Wednesday
Sep172014

5 Madagascan frogs to see before you croak 

 

Image courtesy of Alfie Sheridan

1: Mantella ebenaui

This frog is not hard to spot when you are out on a forest adventure. It has an attractive orange back that makes it very conspicuous. However its true beauty is its underside which is black with a brilliant blue patterning.

2: Boophis brachychir

A tree frog larger than most found here. We spotted this the first to been seen by Frontier on the most recent satellite camp. It was identified as the species brachychir based on the spiny tubercles that where present on its elbows and knees.

3: Stumpffia pygmaea

The smallest frog in the world (believed to be) could not be left off this list. This tiny frog when fully grown reaches a maximum length of 12mm. We often find pygmaeas jumping around the leaf litter in secondary forest research sites.

4: Rhombophryne testudo

This cryptic little frog is hard to find as it is fossorial which means it likes to spend most of its time underground. The best time to catch a glimpse of these frogs is just after heavy rain (of which there is plenty of in the wet season). These frog's also known as the ‘teabag frog’ and can be identified by their plump bodies and the short barbels that grow on its chin making it look like it has a goatee.

5: Platypelis milloti

The final frog on this list has earned his place by being surprisingly hard to find. It is a very attractive frog that can be identified by its unique patterning. It is found only in primary forest in only a few remaining locations in Madagascar making the future of this already endangered frog more uncertain.

So hop to it... and find some frogs for yourself!

By Tim

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Wednesday
Sep172014

Volunteer blog: Alec Tucker

For a moment, there is nothing; nothing but the inky blue abyss that lingers in between the surface and the very bottom of the sea. For a moment, I am alone, with nothing but my own hissing breath and the rushing bubbles that escape my regulator with each exhalation I make for company.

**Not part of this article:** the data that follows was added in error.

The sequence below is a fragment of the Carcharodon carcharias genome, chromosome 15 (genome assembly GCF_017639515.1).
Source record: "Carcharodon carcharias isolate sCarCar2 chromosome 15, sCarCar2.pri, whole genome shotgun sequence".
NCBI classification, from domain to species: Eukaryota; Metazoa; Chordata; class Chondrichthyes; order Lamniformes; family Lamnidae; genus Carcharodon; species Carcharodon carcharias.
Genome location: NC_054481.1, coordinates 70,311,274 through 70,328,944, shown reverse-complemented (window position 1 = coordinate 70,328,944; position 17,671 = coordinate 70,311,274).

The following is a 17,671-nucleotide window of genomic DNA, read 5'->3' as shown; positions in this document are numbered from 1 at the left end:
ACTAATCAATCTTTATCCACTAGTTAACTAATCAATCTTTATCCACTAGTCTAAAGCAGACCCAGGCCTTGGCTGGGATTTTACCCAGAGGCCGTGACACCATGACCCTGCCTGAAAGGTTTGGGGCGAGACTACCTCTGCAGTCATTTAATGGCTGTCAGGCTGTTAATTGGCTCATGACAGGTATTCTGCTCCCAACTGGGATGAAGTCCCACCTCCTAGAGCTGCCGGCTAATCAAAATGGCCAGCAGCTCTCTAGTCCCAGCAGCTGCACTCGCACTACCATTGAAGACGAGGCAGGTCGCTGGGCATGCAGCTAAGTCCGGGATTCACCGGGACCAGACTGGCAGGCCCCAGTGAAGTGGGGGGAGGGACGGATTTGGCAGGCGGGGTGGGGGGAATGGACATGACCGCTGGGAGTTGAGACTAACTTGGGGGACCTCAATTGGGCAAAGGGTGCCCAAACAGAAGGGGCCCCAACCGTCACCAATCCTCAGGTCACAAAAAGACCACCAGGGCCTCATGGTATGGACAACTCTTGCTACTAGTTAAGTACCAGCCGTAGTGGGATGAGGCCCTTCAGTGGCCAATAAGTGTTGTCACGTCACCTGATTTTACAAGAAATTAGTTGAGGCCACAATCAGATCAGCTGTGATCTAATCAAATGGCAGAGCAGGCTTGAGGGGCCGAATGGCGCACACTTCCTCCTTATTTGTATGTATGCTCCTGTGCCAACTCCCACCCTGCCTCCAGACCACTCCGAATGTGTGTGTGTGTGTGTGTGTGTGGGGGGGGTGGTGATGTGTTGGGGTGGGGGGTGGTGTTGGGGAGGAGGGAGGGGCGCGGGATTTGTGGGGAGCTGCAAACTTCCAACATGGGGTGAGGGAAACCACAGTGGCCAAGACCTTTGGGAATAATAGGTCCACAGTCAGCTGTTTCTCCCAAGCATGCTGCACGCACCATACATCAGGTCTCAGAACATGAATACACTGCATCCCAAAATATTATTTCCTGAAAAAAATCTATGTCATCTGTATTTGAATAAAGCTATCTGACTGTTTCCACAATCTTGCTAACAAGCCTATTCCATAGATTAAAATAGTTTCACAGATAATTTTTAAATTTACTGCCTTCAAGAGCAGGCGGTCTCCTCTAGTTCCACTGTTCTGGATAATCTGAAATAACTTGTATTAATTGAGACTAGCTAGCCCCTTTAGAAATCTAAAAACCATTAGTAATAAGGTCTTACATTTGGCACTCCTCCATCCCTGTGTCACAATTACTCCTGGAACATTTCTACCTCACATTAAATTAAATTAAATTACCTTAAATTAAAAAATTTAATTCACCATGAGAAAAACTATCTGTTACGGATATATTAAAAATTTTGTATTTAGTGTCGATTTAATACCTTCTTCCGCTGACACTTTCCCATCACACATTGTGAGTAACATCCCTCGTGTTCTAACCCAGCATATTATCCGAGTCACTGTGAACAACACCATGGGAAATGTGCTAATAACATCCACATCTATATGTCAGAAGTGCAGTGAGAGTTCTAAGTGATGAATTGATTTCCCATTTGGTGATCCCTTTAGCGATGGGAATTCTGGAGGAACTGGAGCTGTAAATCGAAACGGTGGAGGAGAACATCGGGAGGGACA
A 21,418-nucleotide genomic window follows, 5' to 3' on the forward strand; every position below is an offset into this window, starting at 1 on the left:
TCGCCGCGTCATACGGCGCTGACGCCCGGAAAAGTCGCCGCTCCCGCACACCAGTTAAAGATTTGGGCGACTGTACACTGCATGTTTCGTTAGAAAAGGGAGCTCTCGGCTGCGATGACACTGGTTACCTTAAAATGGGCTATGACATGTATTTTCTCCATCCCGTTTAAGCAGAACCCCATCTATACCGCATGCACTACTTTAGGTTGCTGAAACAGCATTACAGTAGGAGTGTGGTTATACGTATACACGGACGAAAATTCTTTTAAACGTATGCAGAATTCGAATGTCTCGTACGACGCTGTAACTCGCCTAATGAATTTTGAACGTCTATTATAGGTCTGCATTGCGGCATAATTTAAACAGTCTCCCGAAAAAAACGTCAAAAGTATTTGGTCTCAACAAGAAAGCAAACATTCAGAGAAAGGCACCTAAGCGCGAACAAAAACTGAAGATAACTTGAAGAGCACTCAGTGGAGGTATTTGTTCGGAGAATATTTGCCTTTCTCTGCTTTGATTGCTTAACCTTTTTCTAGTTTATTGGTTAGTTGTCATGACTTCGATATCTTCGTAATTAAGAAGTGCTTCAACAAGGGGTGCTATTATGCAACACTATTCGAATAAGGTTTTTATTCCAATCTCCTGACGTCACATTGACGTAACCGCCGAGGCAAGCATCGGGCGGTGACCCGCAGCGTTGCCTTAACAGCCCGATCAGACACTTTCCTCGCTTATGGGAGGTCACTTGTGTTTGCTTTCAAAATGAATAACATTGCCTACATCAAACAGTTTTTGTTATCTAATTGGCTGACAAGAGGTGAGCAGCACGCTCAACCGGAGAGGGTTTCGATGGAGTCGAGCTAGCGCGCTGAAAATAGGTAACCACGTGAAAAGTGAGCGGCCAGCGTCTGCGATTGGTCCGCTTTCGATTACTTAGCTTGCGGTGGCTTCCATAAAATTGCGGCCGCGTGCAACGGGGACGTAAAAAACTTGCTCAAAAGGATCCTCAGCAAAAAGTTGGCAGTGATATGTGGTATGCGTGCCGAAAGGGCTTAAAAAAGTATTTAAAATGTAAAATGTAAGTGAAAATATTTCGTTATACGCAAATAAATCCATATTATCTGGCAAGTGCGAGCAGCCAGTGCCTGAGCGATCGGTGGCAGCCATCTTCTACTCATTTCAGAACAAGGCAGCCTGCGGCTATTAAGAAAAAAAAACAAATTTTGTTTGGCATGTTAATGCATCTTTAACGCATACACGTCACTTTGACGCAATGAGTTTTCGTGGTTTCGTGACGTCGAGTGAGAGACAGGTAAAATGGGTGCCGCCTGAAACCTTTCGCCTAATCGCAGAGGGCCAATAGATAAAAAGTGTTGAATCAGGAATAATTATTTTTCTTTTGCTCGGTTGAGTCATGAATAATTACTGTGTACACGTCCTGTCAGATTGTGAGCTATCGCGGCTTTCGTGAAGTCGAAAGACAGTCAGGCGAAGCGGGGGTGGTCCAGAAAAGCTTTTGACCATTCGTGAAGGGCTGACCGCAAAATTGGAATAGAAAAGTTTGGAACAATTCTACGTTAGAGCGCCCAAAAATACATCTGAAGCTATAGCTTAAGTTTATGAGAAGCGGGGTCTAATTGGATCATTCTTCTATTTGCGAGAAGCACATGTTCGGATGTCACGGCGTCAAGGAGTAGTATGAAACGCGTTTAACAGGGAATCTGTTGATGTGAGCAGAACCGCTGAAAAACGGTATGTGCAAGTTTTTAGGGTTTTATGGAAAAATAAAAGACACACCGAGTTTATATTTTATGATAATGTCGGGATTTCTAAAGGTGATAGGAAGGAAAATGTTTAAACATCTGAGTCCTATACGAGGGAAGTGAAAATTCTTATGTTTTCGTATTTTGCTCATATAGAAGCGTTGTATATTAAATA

Then it appears, just far enough away for me to be unable to discern any details, but close enough that its gargantuan shape looms like some great, slumbering animal from the deep. The coral formation comes into view moments later, along with my two dive companions, one of which is my instructor. It is a massive coral formation; an amalgam of organisms all clustered together that hides an uncountable mass of marine life: fish, urchins, eel, and starfish to name but a few. Part of me hopes that we might see a turtle. We’d need to be very lucky.

Our instructor leads, and we follow, and moments later a kaleidoscope of colour opens up before us. Fish, spooked by our large bodies and thick, alien equipment, shoal in all directions. There are all manner of families and sub-families, forming a wall of bright, scaly flesh before us. I have to fight the smile appearing on my face as we float by this beautiful underwater landscape, as doing too much of that will give you a mouthful of saltwater!

This is but one encounter in one dive. I have no earthly idea what sights and experiences may await me on the next, and despite my initial trepidation, the knowledge of this is great.

By Alec Tucker, Assistant Research Volunteer

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Wednesday
Sep102014

Haiku Poems from the marine and forest team

Haikus are by definition: Japanese poems of seventeen syllables, in three lines of five, seven, and five, traditionally evoking images of the natural world. The forest and marine team has written their own Haikus this week, they are pretty amazing, so check them out!

The king of the beach

Pincers grabbing hungrily

Alas, death by snail!

                Kelly, Assistan Research Officer

 

I'm a mariner

Water, water, everywhere

Not a drop to drink

                Alfie, Research Assistant Volunteer

 

Nudibranchs: cryptic

Colourful, mysterious

Squished by accident

                Gin, Dive Officer

 

Dancing fish at night

Nimble, quick majestic

Playing hide and seek

                Alek, Research Assistant Volunteer

Robust ghost pipefish

Delicate and beautiful

Oh wait, that's a weed

                Maren, Assistant Research Officer

 

Continuous sea,

Maybe old or young but free

Continuous sea

                Sham, Assistant Research Officer

 

The sea, quietly wet

Much wetter than the dry land

Even when it rains

                Jack, Research Assistant Volunteer

 

Is that a big poo

Underneath the rolling waves?

Nay, a cucumber

                Loren, Research Assistant Volunteer

 

Come hither sea hares,

Step into my petri dish

This wont hurt a bit

                Lisa, PI

 By the marine and forest team